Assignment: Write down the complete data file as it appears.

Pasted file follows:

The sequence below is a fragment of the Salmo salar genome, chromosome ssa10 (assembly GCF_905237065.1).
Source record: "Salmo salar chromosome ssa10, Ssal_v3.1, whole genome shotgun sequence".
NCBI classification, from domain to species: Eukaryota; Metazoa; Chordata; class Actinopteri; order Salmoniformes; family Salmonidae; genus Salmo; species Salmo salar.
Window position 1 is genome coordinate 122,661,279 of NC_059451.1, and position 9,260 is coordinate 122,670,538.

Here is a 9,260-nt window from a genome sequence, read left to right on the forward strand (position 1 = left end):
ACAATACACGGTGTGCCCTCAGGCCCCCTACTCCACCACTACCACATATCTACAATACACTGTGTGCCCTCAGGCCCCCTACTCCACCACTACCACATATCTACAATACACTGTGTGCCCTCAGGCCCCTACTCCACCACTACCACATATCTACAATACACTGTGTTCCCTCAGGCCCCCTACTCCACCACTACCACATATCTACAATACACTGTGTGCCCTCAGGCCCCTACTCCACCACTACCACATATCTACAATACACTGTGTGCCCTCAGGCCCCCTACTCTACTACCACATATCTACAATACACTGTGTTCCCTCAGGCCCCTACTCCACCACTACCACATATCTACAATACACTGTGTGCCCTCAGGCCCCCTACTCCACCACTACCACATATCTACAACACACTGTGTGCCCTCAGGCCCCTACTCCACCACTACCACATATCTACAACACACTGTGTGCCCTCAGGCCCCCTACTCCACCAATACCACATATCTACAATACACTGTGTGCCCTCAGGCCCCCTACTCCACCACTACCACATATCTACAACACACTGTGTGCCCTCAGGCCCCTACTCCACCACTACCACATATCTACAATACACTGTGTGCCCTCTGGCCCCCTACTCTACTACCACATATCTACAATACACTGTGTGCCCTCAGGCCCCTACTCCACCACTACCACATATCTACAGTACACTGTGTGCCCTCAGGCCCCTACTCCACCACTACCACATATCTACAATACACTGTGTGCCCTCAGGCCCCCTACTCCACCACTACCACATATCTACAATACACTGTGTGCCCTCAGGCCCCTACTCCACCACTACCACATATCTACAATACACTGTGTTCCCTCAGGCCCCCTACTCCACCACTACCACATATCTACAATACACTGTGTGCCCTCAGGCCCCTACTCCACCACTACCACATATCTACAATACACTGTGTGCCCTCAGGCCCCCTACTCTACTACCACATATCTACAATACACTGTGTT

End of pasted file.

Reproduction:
The sequence below is a fragment of the Salmo salar genome, chromosome ssa10 (assembly GCF_905237065.1).
Source record: "Salmo salar chromosome ssa10, Ssal_v3.1, whole genome shotgun sequence".
NCBI classification, from domain to species: Eukaryota; Metazoa; Chordata; class Actinopteri; order Salmoniformes; family Salmonidae; genus Salmo; species Salmo salar.
Window position 1 is genome coordinate 122,661,279 of NC_059451.1, and position 9,260 is coordinate 122,670,538.

Here is a 9,260-nt window from a genome sequence, read left to right on the forward strand (position 1 = left end):
ACAATACACGGTGTGCCCTCAGGCCCCCTACTCCACCACTACCACATATCTACAATACACTGTGTGCCCTCAGGCCCCCTACTCCACCACTACCACATATCTACAATACACTGTGTGCCCTCAGGCCCCTACTCCACCACTACCACATATCTACAATACACTGTGTTCCCTCAGGCCCCCTACTCCACCACTACCACATATCTACAATACACTGTGTGCCCTCAGGCCCCTACTCCACCACTACCACATATCTACAATACACTGTGTGCCCTCAGGCCCCCTACTCTACTACCACATATCTACAATACACTGTGTTCCCTCAGGCCCCTACTCCACCACTACCACATATCTACAATACACTGTGTGCCCTCAGGCCCCCTACTCCACCACTACCACATATCTACAACACACTGTGTGCCCTCAGGCCCCTACTCCACCACTACCACATATCTACAACACACTGTGTGCCCTCAGGCCCCCTACTCCACCAATACCACATATCTACAATACACTGTGTGCCCTCAGGCCCCCTACTCCACCACTACCACATATCTACAACACACTGTGTGCCCTCAGGCCCCTACTCCACCACTACCACATATCTACAATACACTGTGTGCCCTCTGGCCCCCTACTCTACTACCACATATCTACAATACACTGTGTGCCCTCAGGCCCCTACTCCACCACTACCACATATCTACAGTACACTGTGTGCCCTCAGGCCCCTACTCCACCACTACCACATATCTACAATACACTGTGTGCCCTCAGGCCCCCTACTCCACCACTACCACATATCTACAATACACTGTGTGCCCTCAGGCCCCTACTCCACCACTACCACATATCTACAATACACTGTGTTCCCTCAGGCCCCCTACTCCACCACTACCACATATCTACAATACACTGTGTGCCCTCAGGCCCCTACTCCACCACTACCACATATCTACAATACACTGTGTGCCCTCAGGCCCCCTACTCTACTACCACATATCTACAATACACTGTGTT